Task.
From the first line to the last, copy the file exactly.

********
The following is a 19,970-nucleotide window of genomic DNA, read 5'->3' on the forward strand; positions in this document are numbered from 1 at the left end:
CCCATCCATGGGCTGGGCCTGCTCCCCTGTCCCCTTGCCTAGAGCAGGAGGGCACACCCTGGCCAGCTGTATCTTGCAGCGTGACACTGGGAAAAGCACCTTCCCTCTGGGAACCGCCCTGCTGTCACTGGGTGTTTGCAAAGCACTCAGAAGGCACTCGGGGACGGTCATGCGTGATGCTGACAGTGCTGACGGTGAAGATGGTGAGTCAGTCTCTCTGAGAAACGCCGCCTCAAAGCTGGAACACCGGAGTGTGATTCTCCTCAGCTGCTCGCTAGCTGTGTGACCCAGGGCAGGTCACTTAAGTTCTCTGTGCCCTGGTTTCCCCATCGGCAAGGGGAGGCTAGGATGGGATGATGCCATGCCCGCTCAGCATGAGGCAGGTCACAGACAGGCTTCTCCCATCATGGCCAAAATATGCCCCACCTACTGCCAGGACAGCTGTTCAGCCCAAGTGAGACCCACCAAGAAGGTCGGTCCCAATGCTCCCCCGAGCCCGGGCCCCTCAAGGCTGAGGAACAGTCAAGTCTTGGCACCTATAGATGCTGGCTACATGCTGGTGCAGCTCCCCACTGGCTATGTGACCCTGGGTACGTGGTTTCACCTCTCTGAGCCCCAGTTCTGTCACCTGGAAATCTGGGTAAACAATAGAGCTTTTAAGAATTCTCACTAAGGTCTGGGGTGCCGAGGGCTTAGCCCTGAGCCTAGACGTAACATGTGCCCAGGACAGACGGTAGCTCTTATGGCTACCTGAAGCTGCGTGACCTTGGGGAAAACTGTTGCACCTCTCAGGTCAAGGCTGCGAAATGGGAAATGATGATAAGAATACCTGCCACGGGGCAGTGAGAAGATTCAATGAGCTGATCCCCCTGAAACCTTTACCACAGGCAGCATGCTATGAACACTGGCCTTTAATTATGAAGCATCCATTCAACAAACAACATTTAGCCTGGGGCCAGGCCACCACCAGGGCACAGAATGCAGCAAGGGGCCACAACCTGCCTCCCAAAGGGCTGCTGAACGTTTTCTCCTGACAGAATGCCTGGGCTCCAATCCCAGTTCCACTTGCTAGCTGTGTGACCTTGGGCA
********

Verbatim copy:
The following is a 19,970-nucleotide window of genomic DNA, read 5'->3' on the forward strand; positions in this document are numbered from 1 at the left end:
CCCATCCATGGGCTGGGCCTGCTCCCCTGTCCCCTTGCCTAGAGCAGGAGGGCACACCCTGGCCAGCTGTATCTTGCAGCGTGACACTGGGAAAAGCACCTTCCCTCTGGGAACCGCCCTGCTGTCACTGGGTGTTTGCAAAGCACTCAGAAGGCACTCGGGGACGGTCATGCGTGATGCTGACAGTGCTGACGGTGAAGATGGTGAGTCAGTCTCTCTGAGAAACGCCGCCTCAAAGCTGGAACACCGGAGTGTGATTCTCCTCAGCTGCTCGCTAGCTGTGTGACCCAGGGCAGGTCACTTAAGTTCTCTGTGCCCTGGTTTCCCCATCGGCAAGGGGAGGCTAGGATGGGATGATGCCATGCCCGCTCAGCATGAGGCAGGTCACAGACAGGCTTCTCCCATCATGGCCAAAATATGCCCCACCTACTGCCAGGACAGCTGTTCAGCCCAAGTGAGACCCACCAAGAAGGTCGGTCCCAATGCTCCCCCGAGCCCGGGCCCCTCAAGGCTGAGGAACAGTCAAGTCTTGGCACCTATAGATGCTGGCTACATGCTGGTGCAGCTCCCCACTGGCTATGTGACCCTGGGTACGTGGTTTCACCTCTCTGAGCCCCAGTTCTGTCACCTGGAAATCTGGGTAAACAATAGAGCTTTTAAGAATTCTCACTAAGGTCTGGGGTGCCGAGGGCTTAGCCCTGAGCCTAGACGTAACATGTGCCCAGGACAGACGGTAGCTCTTATGGCTACCTGAAGCTGCGTGACCTTGGGGAAAACTGTTGCACCTCTCAGGTCAAGGCTGCGAAATGGGAAATGATGATAAGAATACCTGCCACGGGGCAGTGAGAAGATTCAATGAGCTGATCCCCCTGAAACCTTTACCACAGGCAGCATGCTATGAACACTGGCCTTTAATTATGAAGCATCCATTCAACAAACAACATTTAGCCTGGGGCCAGGCCACCACCAGGGCACAGAATGCAGCAAGGGGCCACAACCTGCCTCCCAAAGGGCTGCTGAACGTTTTCTCCTGACAGAATGCCTGGGCTCCAATCCCAGTTCCACTTGCTAGCTGTGTGACCTTGGGCA